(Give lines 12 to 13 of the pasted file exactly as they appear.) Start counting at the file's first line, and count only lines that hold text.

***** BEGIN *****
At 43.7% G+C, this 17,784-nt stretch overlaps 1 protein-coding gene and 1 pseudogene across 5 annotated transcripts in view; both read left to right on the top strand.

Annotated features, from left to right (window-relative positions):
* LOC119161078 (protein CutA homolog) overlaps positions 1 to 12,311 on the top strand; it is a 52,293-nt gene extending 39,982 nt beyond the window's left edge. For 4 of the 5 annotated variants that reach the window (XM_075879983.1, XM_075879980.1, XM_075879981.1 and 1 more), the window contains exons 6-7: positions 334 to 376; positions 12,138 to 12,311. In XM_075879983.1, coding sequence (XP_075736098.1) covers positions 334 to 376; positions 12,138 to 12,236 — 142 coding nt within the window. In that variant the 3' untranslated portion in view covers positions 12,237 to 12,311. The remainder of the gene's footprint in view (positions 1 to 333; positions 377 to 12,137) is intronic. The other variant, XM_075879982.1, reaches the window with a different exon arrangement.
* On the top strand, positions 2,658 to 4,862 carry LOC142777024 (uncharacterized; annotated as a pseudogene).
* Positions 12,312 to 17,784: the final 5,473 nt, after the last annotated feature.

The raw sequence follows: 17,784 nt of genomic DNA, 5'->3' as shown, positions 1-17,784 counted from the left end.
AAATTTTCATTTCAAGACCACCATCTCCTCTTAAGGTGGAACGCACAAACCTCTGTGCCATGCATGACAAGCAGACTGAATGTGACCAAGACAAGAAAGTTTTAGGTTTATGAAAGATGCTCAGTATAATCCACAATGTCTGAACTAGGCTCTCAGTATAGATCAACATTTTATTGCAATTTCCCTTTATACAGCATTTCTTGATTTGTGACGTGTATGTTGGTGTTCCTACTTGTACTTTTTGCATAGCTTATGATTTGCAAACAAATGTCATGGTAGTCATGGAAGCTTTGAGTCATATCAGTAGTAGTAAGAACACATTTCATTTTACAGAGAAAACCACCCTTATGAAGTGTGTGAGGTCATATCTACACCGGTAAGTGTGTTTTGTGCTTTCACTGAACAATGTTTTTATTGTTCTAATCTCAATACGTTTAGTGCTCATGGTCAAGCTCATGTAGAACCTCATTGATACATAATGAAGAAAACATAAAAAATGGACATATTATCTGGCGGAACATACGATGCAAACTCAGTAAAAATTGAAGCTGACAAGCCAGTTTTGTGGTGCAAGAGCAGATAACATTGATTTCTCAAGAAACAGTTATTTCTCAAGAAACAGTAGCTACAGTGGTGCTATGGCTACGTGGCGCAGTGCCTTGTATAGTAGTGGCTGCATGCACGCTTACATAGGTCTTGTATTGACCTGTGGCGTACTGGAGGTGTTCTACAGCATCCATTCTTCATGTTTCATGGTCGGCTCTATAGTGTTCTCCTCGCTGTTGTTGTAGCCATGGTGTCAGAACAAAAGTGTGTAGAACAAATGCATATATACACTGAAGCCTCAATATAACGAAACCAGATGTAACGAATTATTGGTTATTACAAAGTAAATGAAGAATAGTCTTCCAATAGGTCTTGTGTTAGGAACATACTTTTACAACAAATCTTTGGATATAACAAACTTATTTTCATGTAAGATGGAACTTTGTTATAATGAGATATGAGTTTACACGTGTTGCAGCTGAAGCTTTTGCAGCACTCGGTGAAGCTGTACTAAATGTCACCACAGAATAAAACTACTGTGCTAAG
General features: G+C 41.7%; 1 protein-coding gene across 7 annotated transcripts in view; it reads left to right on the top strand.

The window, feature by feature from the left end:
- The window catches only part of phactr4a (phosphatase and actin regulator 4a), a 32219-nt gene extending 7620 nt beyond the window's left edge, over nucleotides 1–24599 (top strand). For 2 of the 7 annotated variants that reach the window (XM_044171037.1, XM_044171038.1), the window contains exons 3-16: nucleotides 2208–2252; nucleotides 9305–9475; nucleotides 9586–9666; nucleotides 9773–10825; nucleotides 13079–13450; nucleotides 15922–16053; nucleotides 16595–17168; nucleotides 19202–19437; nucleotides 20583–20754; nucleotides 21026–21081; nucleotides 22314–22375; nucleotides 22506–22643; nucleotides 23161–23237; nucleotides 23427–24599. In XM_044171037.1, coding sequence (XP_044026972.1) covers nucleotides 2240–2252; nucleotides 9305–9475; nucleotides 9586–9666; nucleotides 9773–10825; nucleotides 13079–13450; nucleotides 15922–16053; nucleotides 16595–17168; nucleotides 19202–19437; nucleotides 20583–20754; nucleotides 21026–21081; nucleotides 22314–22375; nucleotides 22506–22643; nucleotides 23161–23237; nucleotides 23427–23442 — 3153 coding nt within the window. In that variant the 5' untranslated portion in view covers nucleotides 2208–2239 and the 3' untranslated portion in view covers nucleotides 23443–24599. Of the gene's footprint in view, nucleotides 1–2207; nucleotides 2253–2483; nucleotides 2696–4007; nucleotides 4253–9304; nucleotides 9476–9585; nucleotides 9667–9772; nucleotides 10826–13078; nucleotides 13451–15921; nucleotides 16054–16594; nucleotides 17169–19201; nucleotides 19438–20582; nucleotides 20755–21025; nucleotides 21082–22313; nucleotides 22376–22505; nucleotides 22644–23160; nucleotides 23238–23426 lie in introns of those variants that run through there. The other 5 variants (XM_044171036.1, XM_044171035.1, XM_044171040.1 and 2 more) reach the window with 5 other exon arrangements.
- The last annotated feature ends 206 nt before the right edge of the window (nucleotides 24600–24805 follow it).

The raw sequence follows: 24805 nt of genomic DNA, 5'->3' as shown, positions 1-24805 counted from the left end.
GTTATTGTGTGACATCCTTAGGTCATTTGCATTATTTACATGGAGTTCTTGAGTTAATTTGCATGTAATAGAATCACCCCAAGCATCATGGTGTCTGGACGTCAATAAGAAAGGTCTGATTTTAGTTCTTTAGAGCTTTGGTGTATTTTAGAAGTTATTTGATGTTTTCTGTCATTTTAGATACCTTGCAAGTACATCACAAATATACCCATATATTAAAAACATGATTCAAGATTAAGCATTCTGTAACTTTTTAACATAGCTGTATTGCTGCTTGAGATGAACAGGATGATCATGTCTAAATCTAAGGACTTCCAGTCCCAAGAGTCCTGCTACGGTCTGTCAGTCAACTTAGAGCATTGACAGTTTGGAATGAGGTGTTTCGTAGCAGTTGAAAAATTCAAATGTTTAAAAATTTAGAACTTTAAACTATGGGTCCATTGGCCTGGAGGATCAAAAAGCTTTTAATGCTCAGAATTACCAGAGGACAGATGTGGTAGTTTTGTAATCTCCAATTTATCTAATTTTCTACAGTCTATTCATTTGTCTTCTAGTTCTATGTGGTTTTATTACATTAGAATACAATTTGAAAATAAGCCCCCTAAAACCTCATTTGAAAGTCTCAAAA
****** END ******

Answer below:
The raw sequence follows: 24805 nt of genomic DNA, 5'->3' as shown, positions 1-24805 counted from the left end.
GTTATTGTGTGACATCCTTAGGTCATTTGCATTATTTACATGGAGTTCTTGAGTTAATTTGCATGTAATAGAATCACCCCAAGCATCATGGTGTCTGGACGTCAATAAGAAAGGTCTGATTTTAGTTCTTTAGAGCTTTGGTGTATTTTAGAAGTTATTTGATGTTTTCTGTCATTTTAGATACCTTGCAAGTACATCACAAATATACCCATATATTAAAAACATGATTCAAGATTAAGCATTCTGTAACTTTTTAACATAGCTGTATTGCTGCTTGAGATGAACAGGATGATCATGTCTAAATCTAAGGACTTCCAGTCCCAAGAGTCCTGCTACGGTCTGTCAGTCAACTTAGAGCATTGACAGTTTGGAATGAGGTGTTTCGTAGCAGTTGAAAAATTCAAATGTTTAAAAATTTAGAACTTTAAACTATGGGTCCATTGGCCTGGAGGATCAAAAAGCTTTTAATGCTCAGAATTACCAGAGGACAGATGTGGTAGTTTTGTAATCTCCAATTTATCTAATTTTCTACAGTCTATTCATTTGTCTTCTAGTTCTATGTGGTTTTATTACATTAGAATACAATTTGAAAATAAGCCCCCTAAAACCTCATTTGAAAGTCTCAAAA